It is clear, from Atticus's and Scout's explanation of the social hierarchy in Maycomb, that the Cunninhams are a poor but proud family. As Walter Sr. is a farmer, and as farmers were hit particularly hard during the Great Depression, Walter is unable to pay Atticus with cash--so he pays him with food he has grown. Likewise, Walter Jr. has learned that he should never take anything that he can't repay, and as a 6-year-old, he has enough discipline to not accept lunch money from Ms. Caroline--even though he is hungry.
While reasonable readers see the Cunninghams as good people, Aunt Alexandra, who is primarily concerned with appearances, is only able to see their lack of money and education. It is clear, as the novel progresses, that Atticus and Alexandra don't agree on the importance of appearances. Obviously, Atticus values people for their inherent goodness, not their color, finances, or education.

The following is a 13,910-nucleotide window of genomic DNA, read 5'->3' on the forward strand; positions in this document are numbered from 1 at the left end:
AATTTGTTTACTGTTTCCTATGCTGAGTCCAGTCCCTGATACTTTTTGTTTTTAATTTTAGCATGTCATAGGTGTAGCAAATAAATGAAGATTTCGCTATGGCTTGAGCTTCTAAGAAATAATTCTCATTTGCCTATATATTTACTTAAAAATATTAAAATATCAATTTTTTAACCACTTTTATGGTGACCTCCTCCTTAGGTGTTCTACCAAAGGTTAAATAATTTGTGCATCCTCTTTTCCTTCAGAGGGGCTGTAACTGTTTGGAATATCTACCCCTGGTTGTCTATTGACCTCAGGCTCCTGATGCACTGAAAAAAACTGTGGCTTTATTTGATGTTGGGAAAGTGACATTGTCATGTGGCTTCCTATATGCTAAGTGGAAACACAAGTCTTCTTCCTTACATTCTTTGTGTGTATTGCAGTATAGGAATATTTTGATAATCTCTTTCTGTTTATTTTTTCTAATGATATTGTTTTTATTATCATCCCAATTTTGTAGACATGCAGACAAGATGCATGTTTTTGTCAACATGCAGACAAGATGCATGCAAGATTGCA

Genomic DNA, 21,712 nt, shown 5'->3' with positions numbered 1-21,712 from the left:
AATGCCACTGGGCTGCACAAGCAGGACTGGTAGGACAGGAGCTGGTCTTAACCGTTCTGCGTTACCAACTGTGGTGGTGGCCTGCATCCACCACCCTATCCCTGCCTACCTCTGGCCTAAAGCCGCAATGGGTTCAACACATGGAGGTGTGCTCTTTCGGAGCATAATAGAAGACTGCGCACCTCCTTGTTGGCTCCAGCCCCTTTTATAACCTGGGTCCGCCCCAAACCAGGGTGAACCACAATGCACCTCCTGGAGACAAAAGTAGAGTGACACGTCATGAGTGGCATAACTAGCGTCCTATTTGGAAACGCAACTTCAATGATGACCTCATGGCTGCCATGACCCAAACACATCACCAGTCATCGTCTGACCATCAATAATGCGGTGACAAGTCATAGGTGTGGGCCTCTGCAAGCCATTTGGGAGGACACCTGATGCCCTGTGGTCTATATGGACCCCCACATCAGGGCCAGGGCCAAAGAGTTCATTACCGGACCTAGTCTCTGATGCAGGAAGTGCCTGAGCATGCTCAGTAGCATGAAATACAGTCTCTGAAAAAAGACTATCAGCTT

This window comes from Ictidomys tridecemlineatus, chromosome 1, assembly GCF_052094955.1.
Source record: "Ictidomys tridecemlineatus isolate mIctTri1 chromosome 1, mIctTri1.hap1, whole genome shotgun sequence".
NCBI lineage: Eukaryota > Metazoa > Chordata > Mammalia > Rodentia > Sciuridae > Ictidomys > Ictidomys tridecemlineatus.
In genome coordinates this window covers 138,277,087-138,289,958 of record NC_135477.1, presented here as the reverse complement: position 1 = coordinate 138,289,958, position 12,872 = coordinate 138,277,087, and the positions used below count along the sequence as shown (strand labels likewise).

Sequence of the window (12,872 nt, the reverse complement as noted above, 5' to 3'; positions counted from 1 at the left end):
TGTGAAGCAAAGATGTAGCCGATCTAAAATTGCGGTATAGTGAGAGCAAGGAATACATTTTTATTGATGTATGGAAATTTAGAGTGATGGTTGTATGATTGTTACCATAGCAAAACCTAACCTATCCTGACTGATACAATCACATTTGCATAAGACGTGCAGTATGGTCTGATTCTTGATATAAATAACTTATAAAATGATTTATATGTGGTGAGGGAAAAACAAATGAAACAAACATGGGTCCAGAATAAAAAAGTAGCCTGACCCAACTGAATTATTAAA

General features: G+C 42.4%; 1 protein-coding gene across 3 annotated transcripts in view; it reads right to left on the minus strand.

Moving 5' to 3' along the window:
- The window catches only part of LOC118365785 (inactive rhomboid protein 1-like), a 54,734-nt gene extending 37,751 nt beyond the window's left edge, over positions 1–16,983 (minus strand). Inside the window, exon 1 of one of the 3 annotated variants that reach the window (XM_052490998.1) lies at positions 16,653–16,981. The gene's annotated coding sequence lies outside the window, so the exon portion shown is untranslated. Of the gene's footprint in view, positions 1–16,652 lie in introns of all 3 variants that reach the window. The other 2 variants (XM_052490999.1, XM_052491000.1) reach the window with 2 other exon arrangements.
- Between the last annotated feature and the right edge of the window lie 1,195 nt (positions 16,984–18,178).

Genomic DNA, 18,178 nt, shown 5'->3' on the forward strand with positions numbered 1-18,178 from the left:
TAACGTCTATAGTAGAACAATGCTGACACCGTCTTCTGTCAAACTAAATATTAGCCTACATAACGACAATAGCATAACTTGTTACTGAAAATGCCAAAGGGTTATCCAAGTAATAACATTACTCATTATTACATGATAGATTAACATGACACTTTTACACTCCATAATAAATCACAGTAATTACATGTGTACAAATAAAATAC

The basic difference between Aunt Alexandria's and Atticus's views are that...
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